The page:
Special Issue "Unmanned Aerial Vehicles in Geomatics"

A special issue of Remote Sensing (ISSN 2072-4292). This special issue belongs to the section "Engineering Remote Sensing".

Deadline for manuscript submissions: closed (28 February 2020).

Special Issue Editors

Dr. Francesco Nex
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Guest Editor
Faculty of Geo-Information Science and Earth Observation (ITC), University of Twente, PO Box 217, 7500 AE, Enschede, The Netherlands
Interests: geometric and radiometric sensors; sensor fusion; calibration of imageries; signal/image processing; mission planning; navigation and position/orientation; machine learning; simultaneous localization and mapping; regulations and economic impact; agriculture; geosciences; urban area; architecture; monitoring/change detection; education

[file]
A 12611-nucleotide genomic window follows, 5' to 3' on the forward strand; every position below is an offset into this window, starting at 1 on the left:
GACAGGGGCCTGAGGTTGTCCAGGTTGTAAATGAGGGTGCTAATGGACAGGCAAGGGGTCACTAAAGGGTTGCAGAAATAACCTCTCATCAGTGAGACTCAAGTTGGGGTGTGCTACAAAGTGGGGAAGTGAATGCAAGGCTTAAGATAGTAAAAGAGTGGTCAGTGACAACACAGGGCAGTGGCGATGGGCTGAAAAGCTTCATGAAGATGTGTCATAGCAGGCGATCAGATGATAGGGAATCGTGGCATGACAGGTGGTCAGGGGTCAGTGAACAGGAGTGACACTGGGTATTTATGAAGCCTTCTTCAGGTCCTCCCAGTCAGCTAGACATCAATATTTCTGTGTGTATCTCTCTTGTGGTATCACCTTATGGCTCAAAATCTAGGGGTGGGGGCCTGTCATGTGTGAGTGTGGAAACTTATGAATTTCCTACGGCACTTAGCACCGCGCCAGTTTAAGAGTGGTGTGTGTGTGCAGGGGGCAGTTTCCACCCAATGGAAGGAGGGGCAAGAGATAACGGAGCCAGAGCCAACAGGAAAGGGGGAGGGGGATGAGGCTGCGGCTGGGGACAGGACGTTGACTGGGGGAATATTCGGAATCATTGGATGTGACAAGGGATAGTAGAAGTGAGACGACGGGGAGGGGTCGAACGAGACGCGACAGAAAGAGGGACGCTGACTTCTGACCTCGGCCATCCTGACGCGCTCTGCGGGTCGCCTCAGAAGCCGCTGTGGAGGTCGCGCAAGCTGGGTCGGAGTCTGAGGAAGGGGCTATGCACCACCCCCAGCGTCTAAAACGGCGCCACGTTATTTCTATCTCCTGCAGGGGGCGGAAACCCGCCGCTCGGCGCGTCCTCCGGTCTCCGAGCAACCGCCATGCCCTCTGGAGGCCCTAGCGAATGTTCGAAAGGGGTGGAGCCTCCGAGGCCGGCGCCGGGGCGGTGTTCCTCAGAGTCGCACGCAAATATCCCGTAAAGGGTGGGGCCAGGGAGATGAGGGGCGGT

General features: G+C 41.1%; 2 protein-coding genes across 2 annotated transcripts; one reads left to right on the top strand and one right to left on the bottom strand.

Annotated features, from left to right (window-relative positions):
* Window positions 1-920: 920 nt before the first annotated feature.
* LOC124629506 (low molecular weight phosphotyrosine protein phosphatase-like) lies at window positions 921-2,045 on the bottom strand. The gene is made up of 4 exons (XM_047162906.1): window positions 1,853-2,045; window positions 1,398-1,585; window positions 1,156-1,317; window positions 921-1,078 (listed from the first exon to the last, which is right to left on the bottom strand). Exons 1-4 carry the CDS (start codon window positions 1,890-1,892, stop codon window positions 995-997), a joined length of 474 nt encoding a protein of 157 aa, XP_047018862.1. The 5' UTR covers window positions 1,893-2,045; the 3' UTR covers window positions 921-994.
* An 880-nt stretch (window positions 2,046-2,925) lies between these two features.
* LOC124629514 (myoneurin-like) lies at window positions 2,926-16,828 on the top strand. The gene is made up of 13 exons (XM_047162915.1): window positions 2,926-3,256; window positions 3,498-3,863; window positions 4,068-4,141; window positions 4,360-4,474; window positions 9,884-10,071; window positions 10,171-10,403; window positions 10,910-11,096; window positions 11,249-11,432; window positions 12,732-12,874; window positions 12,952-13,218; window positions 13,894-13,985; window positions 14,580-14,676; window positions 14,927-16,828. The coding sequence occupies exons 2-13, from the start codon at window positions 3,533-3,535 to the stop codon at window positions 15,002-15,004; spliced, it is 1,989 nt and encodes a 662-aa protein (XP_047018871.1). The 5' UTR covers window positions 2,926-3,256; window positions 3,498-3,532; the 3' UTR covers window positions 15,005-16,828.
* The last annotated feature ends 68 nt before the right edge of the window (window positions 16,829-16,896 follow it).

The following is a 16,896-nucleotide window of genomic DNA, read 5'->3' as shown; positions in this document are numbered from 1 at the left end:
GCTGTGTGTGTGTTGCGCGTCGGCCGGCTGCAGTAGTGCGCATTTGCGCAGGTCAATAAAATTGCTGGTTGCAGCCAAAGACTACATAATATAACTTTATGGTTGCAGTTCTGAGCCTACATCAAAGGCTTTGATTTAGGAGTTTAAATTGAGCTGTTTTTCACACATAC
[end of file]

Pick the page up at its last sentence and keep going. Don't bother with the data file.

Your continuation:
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Dr. Daniele Giordan
Website
Guest Editor
Research Institute for Geo-Hydrological Protection, National Research Council, 10135 Torino, Italy
Interests: geometric and radiometric sensors; sensor fusion; mission planning; navigation and position/orientation; geosciences; natural hazards; monitoring/change detection
Special Issues and Collections in MDPI journals
Dr. Ewelina Rupnik
Website
Guest Editor
Univ. Paris-Est, LaSTIG ACTE, IGN, ENSG, 94160 Saint-Mande, France
Interests: image orientation and calibration; sensor fusion; dense image matching; metrology; mobile mapping; geoscience
Special Issues and Collections in MDPI journals

Special Issue Information

Dear Colleagues,

The use of unmanned aerial vehicles (UAV) has boomed in the last decade, making these flying platforms an instrument for everyday data acquisition in different applications ranging from advanced autonomous navigation to monitoring of environmental parameters. Their flexibility and (relatively) limited costs have made them a valid alternative to traditional measurement techniques, such as land surveying or terrestrial and airborne acquisitions. This has been reflected by the incredible number of contributions in different scientific communities dealing with the use of UAVs.